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Management of the K.C.P. Ltd., Central Workshop, Madras 19 Vs. Secretary, K.C.P. Employees Asscn., Madras and ors. - Court Judgment

LegalCrystal Citation
SubjectLabour and Industrial
CourtChennai High Court
Decided On
Case NumberWrit Petn. No. 932 of 1967
Judge
Reported inAIR1969Mad370; [1969(18)FLR52]
ActsPayment of Bonus Act, 1965 - Sections 3; Companies Act, 1956 - Sections 211(2)
AppellantManagement of the K.C.P. Ltd., Central Workshop, Madras 19
RespondentSecretary, K.C.P. Employees Asscn., Madras and ors.
Appellant AdvocateV.K. Thiruvenkatachari and ;B. Kalyanasundaram, Advs.
Respondent AdvocateB.R. Dolia, Adv. of Ayyar and Dolia and ;G. Venkataraman, Adv.
Disposition Petition dismissed
Cases ReferredC) and Western India Match Co. v. Their Workmen.
Excerpt:
.....establishment out of general rule in section 3 establishment should come under proviso - where proviso not applicable all departments, undertakings or branches should be treated as parts of same establishment. - - from the third schedule to the act, it is seen that the act contemplates several categories of employers like company, other than a banking company, banking company, cooperative society, any other employer not falling under the categories mentioned above and any employer being a licensee within the meaning of the electricity supply act, 1948, as mentioned in item (6) of the third schedule. and for determining assets, several items like fixed assets, investments, current assets, loans and advances and miscellaneous expenditures are all taken into account......employer shall, in lieu of such minimum bonus, be bound to pay to every employee in the accounting year bonus which shall be amount in proportion to the salary or wage earned by the employee during the accounting year subject to a maximum of twenty per cent of such salary or wage. 'allocable surplus' is defined in relation to an employer being a company, as 67 per cent of the available surplus in an accounting year. thus, it will be seen that available surplus is determined by computing the gross profits under section 4 and deducting the items mentioned in section 5 including the sums mentioned in respect of the employer in the third schedule. the bonus is payable on the allocable surplus which in the case of a company is 67 per cent of the available surplus in an accounting year. thus,.....
Judgment:
ORDER

Kailasam, J.

1. This petition is filed by the management of K. C. P. Ltd., Central Workshop, Tiruvottiyur, for the issue of a Writ of Certiorari to call for the records of the Industrial Tribunal, Madras in I. D. No. 57 of 196 and to quash the award dated 16-2-1967 and published in the Fort St. George Gazette dated 22-3-1967.

2. The petitioner-company is a public limited company registered under the Indian Companies Act, 1913. In the year 1943, the Company purchased a sugar factory at Vuyyuru as a going concern. In 1955, the company started an engineering workshop known as the Central Workshop at Tiruvottiyur. In 1958, the company commissioned a cement factory all Macherla known as the Ramakrishna Cement Factory. According to the petitioner, the three undertakings of the company were always treated as different entities. The workmen of the three units were treated separately regarding the terms and conditions of service, the scales of pay, payment of bonus and other perquisites. It is also claimed that the company had been maintaining separate balance sheets and profit and loss accounts for the three undertakings ever since their inception in 1943, 1955 and 1958 respectively.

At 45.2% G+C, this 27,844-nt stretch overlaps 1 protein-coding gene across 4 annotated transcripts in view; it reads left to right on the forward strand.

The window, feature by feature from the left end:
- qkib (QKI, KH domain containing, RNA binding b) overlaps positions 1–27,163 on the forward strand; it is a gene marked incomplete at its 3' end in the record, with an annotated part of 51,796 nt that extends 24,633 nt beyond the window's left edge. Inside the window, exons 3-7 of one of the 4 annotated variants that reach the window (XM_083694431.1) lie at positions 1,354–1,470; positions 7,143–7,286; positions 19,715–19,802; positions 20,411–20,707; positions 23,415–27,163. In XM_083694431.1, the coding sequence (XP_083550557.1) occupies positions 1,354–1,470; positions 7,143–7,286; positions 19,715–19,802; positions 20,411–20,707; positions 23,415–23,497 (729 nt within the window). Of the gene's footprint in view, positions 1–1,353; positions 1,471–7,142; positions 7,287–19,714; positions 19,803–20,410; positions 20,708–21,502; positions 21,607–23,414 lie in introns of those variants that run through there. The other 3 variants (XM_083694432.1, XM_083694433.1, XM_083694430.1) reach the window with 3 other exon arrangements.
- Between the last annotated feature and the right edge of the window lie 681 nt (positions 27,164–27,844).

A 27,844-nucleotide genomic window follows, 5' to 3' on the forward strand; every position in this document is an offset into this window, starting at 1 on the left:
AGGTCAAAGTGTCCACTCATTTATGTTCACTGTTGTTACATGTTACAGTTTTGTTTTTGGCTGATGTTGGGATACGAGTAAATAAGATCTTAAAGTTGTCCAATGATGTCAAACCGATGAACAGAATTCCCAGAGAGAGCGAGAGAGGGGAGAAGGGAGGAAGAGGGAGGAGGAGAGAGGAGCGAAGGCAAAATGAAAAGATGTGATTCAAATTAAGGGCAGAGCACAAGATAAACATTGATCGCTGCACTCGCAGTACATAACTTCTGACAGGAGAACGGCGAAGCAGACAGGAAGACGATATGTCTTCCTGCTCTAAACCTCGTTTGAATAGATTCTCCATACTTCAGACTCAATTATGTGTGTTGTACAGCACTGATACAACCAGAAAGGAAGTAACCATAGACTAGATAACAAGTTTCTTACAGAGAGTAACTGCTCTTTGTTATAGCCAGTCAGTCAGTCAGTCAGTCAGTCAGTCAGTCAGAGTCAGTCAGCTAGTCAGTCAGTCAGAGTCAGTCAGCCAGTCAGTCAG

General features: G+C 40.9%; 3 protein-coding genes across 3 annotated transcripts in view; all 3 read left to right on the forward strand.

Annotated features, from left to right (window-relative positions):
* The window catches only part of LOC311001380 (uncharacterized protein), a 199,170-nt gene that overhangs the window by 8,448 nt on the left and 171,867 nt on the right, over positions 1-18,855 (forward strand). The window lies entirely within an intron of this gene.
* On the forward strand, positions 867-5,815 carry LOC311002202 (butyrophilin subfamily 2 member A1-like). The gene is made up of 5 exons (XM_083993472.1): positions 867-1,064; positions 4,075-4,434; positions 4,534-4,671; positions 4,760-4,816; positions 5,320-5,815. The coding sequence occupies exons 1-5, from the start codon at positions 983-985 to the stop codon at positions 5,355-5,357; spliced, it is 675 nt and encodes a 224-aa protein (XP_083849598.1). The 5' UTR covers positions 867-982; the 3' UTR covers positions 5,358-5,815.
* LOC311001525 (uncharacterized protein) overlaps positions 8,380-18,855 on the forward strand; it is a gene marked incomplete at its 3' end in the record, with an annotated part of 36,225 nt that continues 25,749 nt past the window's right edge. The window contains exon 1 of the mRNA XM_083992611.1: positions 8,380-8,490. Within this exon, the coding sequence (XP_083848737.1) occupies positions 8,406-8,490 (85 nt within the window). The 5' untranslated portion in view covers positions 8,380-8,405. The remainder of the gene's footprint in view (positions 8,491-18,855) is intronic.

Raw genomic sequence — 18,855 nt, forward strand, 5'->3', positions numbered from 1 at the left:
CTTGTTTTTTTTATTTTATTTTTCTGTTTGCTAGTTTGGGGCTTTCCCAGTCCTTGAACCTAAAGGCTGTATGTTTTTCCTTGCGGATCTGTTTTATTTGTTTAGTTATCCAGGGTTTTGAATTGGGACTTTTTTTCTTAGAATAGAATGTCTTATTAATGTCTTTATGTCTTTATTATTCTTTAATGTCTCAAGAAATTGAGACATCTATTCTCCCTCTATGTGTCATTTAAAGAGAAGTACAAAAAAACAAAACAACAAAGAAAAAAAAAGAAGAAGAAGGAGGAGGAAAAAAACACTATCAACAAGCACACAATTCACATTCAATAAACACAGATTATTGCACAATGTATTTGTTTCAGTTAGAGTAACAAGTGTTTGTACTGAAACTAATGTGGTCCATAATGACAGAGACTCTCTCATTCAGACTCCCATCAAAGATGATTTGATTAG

The present dispute relates to the quantum of bonus payable for the year 1964-65. The accounting year is between 1st July 1964 to 30th June 1965 and it is not disputed that the provisions of the Payment of Bonus Act, 1965 (Act 21 of 1965) (hereinafter referred to as the Act) are applicable. The contention of the management is that separate balance sheets and profit and loss accounts were prepared and maintained by the company, and that for computation of bonus under the. Act, the profit and loss account for each of the units should be taken into account. On the other hand, it was contended by the workmen that the Central Workshop cannot be treated as a separate entity and the consolidated balance sheet of the company should be taken as the basis for computation of bonus for the relevant year. The question, therefore, that arises in this Writ Petition, is whether, for the purpose of computation of bonus, the Central Workshop should be considered as a separate entity or the consolidated balance sheet of the company should be taken into account for the purpose of calculating the bonus.

3. According to the management, separate accounts are being maintained in the units, M. W. 1, a Chartered Accountant, stated that separate balance sheets and profit and loss accounts are prepared and finally consolidated. He filed Exhibit M-1 which is the consolidated balance sheet for the year ending 30th June 1965, Exhibit M. 2 is the separate balance sheet for the Central Workshop. It was also submitted on behalf of the company that the wages payable to the workmen of the sugar factory at Vuyyuru are governed by the recommendations of the Sugar Wage Board and that of the Cement Factory by the recommendations of the Cement Wage Board and that of the Central Workshop by the recommendations of the Engineering Wage Board and that the company was having separate agreements with the workmen in regard to the three undertakings.